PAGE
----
According to a new analysis, Pennsylvania’s natural gas industry kept booming last year to the tune of more than $41 billion in economic activity.

The Marcellus Shale Coalition (MSC) released details of the study conducted by FTI Consulting this week. It found Pennsylvania’s energy sector supported 123,000 jobs, roughly the size of Allentown, the state’s third-largest city. Industry workers earned an average salary of $97,000. The median annual wage for Pennsylvania is $45,790, according to Pennsylvania’s Center for Workforce Information & Analysis.

“Energy is the lifeblood of Pennsylvania’s economy, and our sector works hard daily to safely deliver affordable, clean, and reliable energy for our country and the world,” MSC president David Callahan said. “This new economic data, focused specifically on the natural gas sector within Pennsylvania’s borders, not only demonstrates the essential role of the natural gas industry but also the urgency to prioritize infrastructure development and permitting reform to maximize these job-creating benefits.”

That meant big bucks for Pennsylvania’s tax coffers, too.

State and local governments received a total of $3.2 billion, including the $279 million Impact Fee split between the state’s 67 counties. By comparison, Pennsylvania Gov. Josh Shapiro asked for $1.6 billion for the state police and $46 million for the state Department of Agriculture.

The federal government also received $2.6 billion in taxes from Pennsylvania natural gas companies.

Green energy advocates still aren’t convinced. PennFuture argues that the natural gas industry’s promises don’t match what has been delivered.

“According to data from the federal Bureau of Economic Analysis, 123,000 jobs is more than 2 percent of all the jobs in Pennsylvania in 2021,” said Rob Altenburg, Senior Director of Energy and Policy. “There are less than 4,000 jobs in oil and gas production in the state, so the coalition would have to claim lots of other jobs are “supported” by gas in other industries…The Marcellus Shale Coalition is clearly not considering the jobs we have lost in clean and renewable energy, energy efficiency, and other industries because of opposition from the gas industry.”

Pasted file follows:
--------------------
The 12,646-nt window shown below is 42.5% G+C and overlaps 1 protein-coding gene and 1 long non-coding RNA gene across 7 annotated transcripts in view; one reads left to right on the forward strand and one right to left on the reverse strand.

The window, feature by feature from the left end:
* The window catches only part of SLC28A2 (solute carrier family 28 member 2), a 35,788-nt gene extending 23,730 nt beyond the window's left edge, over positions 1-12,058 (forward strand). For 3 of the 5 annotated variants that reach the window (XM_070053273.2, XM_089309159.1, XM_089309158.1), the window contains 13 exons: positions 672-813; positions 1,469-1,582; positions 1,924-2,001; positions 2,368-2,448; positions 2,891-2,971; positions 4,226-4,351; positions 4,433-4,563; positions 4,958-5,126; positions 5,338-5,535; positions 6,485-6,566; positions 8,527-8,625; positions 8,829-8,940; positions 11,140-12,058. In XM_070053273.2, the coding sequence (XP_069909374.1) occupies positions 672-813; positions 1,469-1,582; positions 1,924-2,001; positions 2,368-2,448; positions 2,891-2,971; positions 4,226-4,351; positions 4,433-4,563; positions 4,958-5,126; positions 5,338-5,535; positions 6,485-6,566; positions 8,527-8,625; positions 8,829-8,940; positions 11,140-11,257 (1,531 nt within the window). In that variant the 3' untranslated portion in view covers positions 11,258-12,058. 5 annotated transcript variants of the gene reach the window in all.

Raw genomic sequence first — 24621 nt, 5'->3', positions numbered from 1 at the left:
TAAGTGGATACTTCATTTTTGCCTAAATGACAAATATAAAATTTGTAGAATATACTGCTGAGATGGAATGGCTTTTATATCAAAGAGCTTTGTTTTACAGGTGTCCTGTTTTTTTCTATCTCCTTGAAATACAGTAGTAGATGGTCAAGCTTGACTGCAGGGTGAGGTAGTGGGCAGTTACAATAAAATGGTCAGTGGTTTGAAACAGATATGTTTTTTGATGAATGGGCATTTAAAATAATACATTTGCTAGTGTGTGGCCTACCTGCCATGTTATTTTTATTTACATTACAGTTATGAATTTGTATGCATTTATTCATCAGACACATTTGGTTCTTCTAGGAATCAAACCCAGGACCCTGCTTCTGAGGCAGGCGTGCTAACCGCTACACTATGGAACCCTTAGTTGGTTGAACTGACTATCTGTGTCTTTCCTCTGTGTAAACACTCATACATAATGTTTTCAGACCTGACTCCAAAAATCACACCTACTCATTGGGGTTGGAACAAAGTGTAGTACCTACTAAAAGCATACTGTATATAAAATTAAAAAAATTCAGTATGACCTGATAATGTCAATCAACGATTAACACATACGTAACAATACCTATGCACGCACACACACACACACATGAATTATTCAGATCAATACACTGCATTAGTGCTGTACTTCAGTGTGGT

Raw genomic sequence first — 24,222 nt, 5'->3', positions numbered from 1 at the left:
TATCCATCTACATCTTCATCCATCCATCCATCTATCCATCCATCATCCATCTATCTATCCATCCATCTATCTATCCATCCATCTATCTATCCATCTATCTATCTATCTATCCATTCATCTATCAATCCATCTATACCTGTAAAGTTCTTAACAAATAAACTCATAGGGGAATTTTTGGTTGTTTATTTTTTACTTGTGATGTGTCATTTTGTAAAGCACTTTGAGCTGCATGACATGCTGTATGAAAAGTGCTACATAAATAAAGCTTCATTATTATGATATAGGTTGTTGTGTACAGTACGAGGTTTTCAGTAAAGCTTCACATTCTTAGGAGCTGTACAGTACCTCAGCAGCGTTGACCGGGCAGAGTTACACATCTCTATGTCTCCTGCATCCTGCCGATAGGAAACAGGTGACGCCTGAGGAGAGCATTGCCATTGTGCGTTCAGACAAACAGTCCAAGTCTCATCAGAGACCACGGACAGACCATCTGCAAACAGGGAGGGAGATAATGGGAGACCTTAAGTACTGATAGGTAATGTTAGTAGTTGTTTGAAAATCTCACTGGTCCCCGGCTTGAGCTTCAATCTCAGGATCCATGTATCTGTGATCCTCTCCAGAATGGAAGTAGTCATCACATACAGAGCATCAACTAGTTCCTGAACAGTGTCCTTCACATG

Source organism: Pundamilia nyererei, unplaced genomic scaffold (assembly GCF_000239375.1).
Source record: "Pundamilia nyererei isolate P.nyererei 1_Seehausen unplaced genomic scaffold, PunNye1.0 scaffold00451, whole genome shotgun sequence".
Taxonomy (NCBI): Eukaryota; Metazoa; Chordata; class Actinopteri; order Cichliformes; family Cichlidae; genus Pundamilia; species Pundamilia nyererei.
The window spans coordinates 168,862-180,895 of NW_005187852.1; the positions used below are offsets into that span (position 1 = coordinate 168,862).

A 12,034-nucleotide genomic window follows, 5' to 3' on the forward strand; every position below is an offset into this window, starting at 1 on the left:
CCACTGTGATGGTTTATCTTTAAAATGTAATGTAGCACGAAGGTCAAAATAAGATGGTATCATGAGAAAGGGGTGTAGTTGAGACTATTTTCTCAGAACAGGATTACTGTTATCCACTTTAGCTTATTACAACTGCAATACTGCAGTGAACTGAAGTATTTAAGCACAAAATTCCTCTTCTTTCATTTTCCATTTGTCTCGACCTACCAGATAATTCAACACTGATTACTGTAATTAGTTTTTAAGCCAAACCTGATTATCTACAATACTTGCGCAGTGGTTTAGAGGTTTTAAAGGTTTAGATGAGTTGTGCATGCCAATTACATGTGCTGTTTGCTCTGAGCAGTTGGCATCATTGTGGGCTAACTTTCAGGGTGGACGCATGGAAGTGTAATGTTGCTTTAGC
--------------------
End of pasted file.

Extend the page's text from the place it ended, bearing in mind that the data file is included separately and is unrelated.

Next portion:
PennFuture wants the state to transition to “cleaner and more sustainable alternatives” even though the gas industry is performing well by all accounts. “This means more clean energy, but it also means more investment in energy efficiency and new technologies,” said Altenburg.

Advocates for natural gas respond the U.S. isn’t technically or economically ready for an immediate transition and that every coal power plant replaced with natural gas cuts emissions by about 50 percent. And Pennsylvania is in a unique position to benefit. The Marcellus Shale is America’s largest natural gas field – located mostly in Pennsylvania. The state’s gas reserves have quadrupled since 2011, when large-scale development started.

The state’s natural gas production is 13 times greater than it was in 2010, according to U.S. Energy Information Administration statistics. Industry advocates say that is great news for a region that the gas industry considered a desiccated corpse just two decades ago.

“This study tells us what we already know and don’t hear enough: Pennsylvania natural gas is a force for good and provides the reliable, affordable energy our families and small businesses need,” Consumer Energy Alliance Mid-Atlantic Director Mike Butler told DVJournal. The money, jobs, and positive impacts speak louder than the shouting of activists whose narrow interests are not in Pennsylvania’s interest.”

MSC hosted its Shale Insight 2023 Conference this week in Erie. It looked at what the natural gas industry in Pennsylvania might look like through 2050.

“The only thing surprising about [the MSC] report is how a few select vocal opponents still simply refuse to acknowledge how much natural gas development powers our economy,” said Kurt Knaus, spokesman for the Pennsylvania Energy Infrastructure Alliance, a statewide coalition that works to advance pipeline projects.

“Pennsylvania’s abundant natural resources continue to be a blessing, not just with the jobs they create, but with the savings they bring to consumers and revenue they generate for government at every level.”

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